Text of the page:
If you have a parent living on their own, chances are you’re checking in on them as the holidays approach. After all, social isolation has been a big issue for seniors throughout the pandemic. And feelings of loneliness can be particularly acute during the holidays, especially this year.
You’re likely feeling bummed out that, because of the pandemic, you’re not able to get together physically with your extended family this holiday season. The last thing you want to do is jeopardize the health of your aging parents or other relatives. But you don’t want them to feel abandoned either, especially this time of year.
So, what can you do to inject life into virtual holiday gatherings?
Tea & Toast has decided to make things a little easier for you this holiday season. We’ve created a small online shop that features gifts for the senior in your life. Some gifts are meant to make their life easier. Others may just bring a smile to their face.
The holidays can mean different things to different people. For many, the holidays are a time where eggnog flows freely and folks come to visit from near and far. Everyone is merry and goes home, with full bellies and with visions of sugar plum fairies.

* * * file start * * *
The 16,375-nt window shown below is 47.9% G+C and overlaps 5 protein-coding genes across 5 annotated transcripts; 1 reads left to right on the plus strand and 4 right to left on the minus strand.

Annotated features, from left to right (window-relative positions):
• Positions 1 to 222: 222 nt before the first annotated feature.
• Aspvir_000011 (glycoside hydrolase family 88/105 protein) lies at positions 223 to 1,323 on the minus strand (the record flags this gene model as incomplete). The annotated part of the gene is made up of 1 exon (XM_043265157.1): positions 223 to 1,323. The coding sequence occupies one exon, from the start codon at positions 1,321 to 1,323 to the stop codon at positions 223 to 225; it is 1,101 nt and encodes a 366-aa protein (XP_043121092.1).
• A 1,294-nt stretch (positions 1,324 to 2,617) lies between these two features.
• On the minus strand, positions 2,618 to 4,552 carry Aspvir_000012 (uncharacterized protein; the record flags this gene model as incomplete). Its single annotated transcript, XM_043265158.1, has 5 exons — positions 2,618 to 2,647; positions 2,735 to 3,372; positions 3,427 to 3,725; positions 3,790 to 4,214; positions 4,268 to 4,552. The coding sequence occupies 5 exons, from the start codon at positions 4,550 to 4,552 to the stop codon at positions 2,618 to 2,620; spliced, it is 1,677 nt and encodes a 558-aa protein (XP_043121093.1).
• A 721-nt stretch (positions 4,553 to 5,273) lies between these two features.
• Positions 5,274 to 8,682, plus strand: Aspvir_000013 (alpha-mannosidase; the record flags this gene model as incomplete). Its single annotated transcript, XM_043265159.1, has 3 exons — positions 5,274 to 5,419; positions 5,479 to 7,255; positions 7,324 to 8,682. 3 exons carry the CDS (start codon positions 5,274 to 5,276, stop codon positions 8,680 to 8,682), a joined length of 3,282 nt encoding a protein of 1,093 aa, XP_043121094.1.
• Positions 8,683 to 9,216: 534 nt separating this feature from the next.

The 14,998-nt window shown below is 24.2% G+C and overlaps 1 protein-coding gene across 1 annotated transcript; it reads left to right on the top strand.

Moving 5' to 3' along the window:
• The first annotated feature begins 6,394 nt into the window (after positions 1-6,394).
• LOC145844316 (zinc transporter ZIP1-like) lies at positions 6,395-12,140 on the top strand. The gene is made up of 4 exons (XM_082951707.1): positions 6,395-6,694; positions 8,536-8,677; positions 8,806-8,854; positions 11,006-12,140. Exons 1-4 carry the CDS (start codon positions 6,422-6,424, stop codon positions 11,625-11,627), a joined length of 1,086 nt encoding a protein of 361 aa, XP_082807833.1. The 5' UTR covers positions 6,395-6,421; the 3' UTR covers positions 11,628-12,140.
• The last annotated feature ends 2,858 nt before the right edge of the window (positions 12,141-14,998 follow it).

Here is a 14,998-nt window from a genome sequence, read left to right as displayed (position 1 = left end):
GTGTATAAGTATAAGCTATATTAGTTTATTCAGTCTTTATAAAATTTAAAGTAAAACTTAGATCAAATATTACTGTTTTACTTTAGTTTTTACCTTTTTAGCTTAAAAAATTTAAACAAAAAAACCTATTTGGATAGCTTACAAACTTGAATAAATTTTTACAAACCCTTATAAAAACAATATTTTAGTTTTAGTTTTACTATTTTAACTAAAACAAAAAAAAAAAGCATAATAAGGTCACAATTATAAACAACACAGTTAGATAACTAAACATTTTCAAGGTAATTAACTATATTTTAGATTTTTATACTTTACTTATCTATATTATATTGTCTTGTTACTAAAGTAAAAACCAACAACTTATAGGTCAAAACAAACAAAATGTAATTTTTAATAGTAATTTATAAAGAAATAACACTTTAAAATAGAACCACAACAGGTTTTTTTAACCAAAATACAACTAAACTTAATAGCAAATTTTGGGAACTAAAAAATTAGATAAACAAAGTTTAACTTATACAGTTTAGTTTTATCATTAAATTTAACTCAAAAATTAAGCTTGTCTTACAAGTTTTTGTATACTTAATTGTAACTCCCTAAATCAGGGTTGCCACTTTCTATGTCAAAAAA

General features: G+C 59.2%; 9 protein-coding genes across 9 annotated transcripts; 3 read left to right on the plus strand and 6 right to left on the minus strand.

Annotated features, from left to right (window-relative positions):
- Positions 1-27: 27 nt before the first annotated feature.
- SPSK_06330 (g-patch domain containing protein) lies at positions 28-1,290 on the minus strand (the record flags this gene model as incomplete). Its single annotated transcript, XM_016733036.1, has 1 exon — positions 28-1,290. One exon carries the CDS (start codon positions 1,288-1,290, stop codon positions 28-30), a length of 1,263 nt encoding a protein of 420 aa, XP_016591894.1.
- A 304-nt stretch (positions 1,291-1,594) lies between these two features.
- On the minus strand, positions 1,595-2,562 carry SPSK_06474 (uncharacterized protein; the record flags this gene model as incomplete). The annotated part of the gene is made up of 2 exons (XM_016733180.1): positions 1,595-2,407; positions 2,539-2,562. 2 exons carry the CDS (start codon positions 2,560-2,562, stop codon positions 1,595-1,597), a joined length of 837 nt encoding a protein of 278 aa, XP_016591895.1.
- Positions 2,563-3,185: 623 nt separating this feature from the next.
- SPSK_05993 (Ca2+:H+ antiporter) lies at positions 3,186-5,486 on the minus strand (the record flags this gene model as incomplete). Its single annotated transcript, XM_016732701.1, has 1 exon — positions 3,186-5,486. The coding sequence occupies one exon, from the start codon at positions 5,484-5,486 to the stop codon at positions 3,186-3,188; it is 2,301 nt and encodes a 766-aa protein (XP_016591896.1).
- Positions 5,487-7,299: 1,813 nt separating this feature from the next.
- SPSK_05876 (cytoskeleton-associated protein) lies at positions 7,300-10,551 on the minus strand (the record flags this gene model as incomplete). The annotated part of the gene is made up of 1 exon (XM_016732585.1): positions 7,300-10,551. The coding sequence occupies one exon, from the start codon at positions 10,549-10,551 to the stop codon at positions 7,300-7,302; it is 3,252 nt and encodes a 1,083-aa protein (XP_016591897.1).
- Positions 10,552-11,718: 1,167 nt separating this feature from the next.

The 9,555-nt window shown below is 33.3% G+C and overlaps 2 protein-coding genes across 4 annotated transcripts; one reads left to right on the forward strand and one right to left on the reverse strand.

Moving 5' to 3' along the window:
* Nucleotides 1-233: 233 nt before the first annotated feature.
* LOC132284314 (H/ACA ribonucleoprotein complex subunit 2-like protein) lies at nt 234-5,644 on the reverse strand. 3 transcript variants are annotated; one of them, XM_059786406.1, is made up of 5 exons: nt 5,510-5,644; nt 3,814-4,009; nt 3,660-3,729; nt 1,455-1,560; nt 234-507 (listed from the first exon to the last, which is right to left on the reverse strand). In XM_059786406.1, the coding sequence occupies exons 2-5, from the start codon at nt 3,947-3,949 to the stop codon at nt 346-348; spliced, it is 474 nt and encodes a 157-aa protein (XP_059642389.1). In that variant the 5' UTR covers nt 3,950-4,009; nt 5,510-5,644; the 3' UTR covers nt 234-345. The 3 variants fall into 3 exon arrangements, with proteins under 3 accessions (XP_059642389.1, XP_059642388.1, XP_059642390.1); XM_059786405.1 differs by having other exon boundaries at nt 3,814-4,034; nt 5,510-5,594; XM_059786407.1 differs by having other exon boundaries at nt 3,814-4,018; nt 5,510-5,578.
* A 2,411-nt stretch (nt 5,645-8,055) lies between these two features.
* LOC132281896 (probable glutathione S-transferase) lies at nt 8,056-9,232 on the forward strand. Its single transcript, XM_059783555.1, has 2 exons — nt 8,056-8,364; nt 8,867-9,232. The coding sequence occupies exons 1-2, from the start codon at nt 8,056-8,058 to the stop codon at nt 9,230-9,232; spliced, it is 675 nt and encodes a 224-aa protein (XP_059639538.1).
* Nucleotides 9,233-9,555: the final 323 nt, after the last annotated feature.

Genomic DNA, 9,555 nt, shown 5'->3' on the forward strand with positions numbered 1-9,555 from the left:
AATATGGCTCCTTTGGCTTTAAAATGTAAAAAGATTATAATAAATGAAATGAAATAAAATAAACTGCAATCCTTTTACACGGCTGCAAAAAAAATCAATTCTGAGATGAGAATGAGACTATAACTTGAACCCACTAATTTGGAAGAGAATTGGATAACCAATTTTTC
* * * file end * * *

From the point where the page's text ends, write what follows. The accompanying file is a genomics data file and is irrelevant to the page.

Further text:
For many others, it might mean juggling the special needs of a family member that you’re the primary caregiver for. This can present its fair set of challenges.
Although international travel remains pretty much off the table for the foreseeable future, you can still visit some fascinating destinations across the world. Think virtual travel.
During the pandemic, the Ontario government requires that all seniors moving into a retirement residence self-isolate for 14 days.
Someone in your family has dementia. They recently wandered away from home and no one could find them. At the time, you panicked, but fortunately everything turned out all right. But you wonder: Will it might happen again? And if it does, will things turn out as well?
Moving to a retirement home is a major life transition. Leaving behind a home that you’ve lived in for years, possibly decades, comes with a sense of loss. Loss of a home full of family memories. Loss of autonomy.
Blog provided by: Seasons Retirement
In this weeks blog we hear from Seasons, who operate retirement communities in the Toronto and surrounding area as well as Alberta. Although there are specific references to what is happening in their homes, the scenario is very similar in the many retirement homes across Ottawa. All and all everyone is trying to keep their residents, families and staff as safe as possible. Have a read.